History of Men’s Sportswear
FAS238 Professor Cockle
February 21, 2008
During the 1960’s stretch garments became quite usual and the comfort factor of being able to move within garments comfortably became noticed. Thus, this led to an upsurge in the men’s sportswear industry. This category grew tremendously during the 1970’s until the present, because so many people then and now, are into jogging, exercising, and sports.
Male sportswear is an alternative look to express one’s self from the hustle and bustle of everyday business wear. Sportswear, which is categorized and includes, but not limited to casual pants, casual shorts, sweaters (with or without hoods), windbreakers, velour jumpsuits, and sweat suits. This outspoken apparel of color and style was worn by many men that wore this style for informal use and leisure hours. The category of men’s sportswear could be broken down into two sub-categories. One would be active sportswear, worn by people who participate in exercise or sport. The other would be spectator sportswear, where people who wear the garments, are not necessarily engaged in sports, but are more concerned about the “look”. What was once thought of as “wash-and-wear” apparel, have now grown tremendously into sophisticated expensive dry clean only garments.
During the 1960’s the track suit was the phenomenon and was worn by top athletes. The track suit consisted of anorak tops with matching bottoms. Zip fronted boiler suits of 1969 were developed from space clothes wear, and when made up in fabric, especially stretch velour’s, these suits became “sexy” party wear of the 1970’s. By the end of the 1970’s sportswear was on the edge of making a breakthrough for a new era of fashion. During the same time, there were huge advances in breathable fabrics that were being made. Gore Tex was the original product that was breathable, yet waterproof at the same time. Gore Tex is not a fabric, but a membrane which is laminated to other fabrics such as polyester and nylon to make breathable clothing.
Throughout the 1980’s Gore Tex was used primarily in skiwear, golfing, and expedition wear. During the late 1970’s into the 1980’s yoga and aerobics became a big part in many people’s lives and have become routine to numerous people. Some people played squash, some played tennis, some jogged, some exercises, whatever the case was, this took on a whole new era in sportswear. The 1980’s, also saw the arrival of the shell suit. The shell suit was a lightweight front zippered nylon jogging top with matching loose bottom trousers that had an elasticated waist. The colors on these shell suits were bright with secondary colors. Typically the color combinations were purple and pink, sea green and purple, purple and yellow, black and white, and so on. The shell suit moved into mainstream fashion, but as manufacturers produced cheaper and cheaper looking suits, it became so affordable that it became a mass fashion. Even pensioners began to wear them, thus causing an almost instant death of the shell suit within a few months. A comparative style to the shell suit today would be the fleece jacket worn by grandmothers and great grandmothers.
The polar fleece jacket was developed to provide lightweight warm garments hill walking, hiking, and expeditions. In the 1990’s the fleece was produced to provide a wide range of simple cut, easy care casual tops worn by all ages groups. Fleeces are likely to go in the direction of the shell suit if inferior grades continue to be made, tainting the better quality garments. This would be a real shame if this were to happen to the fleece, since it is so lightweight and extremely comfortable to wear in many situations.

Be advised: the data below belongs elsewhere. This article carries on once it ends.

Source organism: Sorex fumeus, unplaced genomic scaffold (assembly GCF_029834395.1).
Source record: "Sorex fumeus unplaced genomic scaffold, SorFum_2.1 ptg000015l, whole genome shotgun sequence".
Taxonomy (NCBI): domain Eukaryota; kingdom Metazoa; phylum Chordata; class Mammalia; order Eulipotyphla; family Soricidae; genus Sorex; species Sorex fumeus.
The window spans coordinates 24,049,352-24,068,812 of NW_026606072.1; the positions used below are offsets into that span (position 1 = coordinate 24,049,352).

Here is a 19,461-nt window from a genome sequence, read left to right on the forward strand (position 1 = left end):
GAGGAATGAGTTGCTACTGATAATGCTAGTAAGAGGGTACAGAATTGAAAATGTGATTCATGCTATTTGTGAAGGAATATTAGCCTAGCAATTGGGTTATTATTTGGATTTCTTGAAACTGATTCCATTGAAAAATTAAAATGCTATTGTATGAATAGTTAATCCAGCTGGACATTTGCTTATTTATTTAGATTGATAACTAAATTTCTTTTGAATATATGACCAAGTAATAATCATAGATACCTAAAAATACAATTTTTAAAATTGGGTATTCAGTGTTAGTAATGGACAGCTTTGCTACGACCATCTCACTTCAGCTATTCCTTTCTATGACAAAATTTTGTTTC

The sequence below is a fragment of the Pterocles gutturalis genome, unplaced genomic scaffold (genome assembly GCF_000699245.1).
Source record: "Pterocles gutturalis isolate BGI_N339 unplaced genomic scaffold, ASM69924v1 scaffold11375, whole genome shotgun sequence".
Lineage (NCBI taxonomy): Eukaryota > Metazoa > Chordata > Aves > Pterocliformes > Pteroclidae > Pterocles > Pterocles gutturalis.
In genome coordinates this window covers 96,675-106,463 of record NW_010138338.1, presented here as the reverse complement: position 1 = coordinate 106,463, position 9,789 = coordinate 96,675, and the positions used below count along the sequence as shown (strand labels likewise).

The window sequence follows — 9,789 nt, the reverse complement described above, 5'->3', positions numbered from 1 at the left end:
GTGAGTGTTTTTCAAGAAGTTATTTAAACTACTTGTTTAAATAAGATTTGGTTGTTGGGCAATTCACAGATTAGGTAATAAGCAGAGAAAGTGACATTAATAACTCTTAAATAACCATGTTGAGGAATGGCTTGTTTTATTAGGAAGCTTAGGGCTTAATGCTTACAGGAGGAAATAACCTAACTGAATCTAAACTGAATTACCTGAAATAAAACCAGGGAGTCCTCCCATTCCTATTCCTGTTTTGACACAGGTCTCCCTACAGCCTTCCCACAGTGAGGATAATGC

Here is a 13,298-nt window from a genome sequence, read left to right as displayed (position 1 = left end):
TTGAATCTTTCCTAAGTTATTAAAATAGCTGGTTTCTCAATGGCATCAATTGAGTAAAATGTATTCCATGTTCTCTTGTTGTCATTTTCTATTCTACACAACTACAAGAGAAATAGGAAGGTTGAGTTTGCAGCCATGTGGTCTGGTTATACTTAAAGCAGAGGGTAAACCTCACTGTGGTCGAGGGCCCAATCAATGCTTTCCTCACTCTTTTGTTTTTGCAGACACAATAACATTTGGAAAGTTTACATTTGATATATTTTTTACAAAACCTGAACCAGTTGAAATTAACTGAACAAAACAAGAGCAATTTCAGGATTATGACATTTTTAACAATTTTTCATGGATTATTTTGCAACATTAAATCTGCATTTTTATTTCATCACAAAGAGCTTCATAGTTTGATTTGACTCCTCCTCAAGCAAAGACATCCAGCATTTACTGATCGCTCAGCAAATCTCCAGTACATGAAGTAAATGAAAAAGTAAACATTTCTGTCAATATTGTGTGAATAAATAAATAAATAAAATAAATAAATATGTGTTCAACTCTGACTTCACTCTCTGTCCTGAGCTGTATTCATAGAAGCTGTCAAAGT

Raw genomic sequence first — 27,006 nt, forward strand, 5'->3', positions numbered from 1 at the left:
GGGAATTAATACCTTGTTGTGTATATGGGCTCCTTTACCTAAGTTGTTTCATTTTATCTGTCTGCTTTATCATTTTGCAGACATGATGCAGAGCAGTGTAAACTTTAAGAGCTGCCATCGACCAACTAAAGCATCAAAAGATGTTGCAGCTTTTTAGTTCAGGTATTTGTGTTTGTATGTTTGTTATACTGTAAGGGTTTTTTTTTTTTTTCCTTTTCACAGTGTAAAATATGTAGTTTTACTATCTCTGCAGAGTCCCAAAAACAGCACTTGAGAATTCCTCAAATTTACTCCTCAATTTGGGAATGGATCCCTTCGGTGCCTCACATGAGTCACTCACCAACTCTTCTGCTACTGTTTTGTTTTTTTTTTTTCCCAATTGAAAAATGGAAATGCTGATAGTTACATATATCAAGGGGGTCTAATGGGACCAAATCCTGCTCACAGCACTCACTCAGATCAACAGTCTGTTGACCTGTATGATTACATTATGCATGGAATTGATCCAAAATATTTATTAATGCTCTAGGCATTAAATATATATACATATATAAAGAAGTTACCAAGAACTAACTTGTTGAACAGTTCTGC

During the 1990’s, especially in 1992 sportswear had became a very serious commercial industry. Manufactures during this period insisted that skintight materials gave competitors an edge in winning medals and making record breaking performances during the Olympics. Linford Christie’s one piece running suit was made of double layer fabrics. The outer layer of the suit was water resistant and rejected perspiration. The inner layer that was closest to the skin was water loving and absorbed the moisture. The combination kept the runner dry and also cool at the same time. Christie’s one piece suit has become a common wear for sprinters in today’s marketplace. During this same period of skin tight sportswear during the Olympics, Speedos became innovative range of swimwear among the top contenders. Speedo’s which produced the product S2000, which was made up of polyester micro fibers and Lycra electrometric fibers gave the swimmer more water resistance and improvement of performance by 15%. In the 1992 Olympics, Speedo wearers won seven gold medals, and broke four world records. By 1996 some 77% of Speedo swimwear won medals during the 1996 Olympics.
Today, main sports manufacturing names such as Nike, Reebok, Adidas, spend huge amounts of money in endorsing top level sports players to wear the styles that they create with hopes and probabilities, that consumers will follow the athletes that they look up to and buy the same styles that the top athletes wear. While we are a long way from the restrictions from when sportswear started, the 21st century promises new fabric technology that surpass the ones from days of old, enhance sports performance, and ultimately benefit ordinary customers.
My own personal opinion on men’s sportswear is, men’s sportswear has come a long way from what it used to be, and what was considered “acceptable wear”. I believe that men’s sportswear will take off into the future where no one could possibly imagine. Technology is on the fore front of the present, and I believe that technology will have a big impact on what we wear and how we look in the fashion era of the future, especially in men’s sportswear.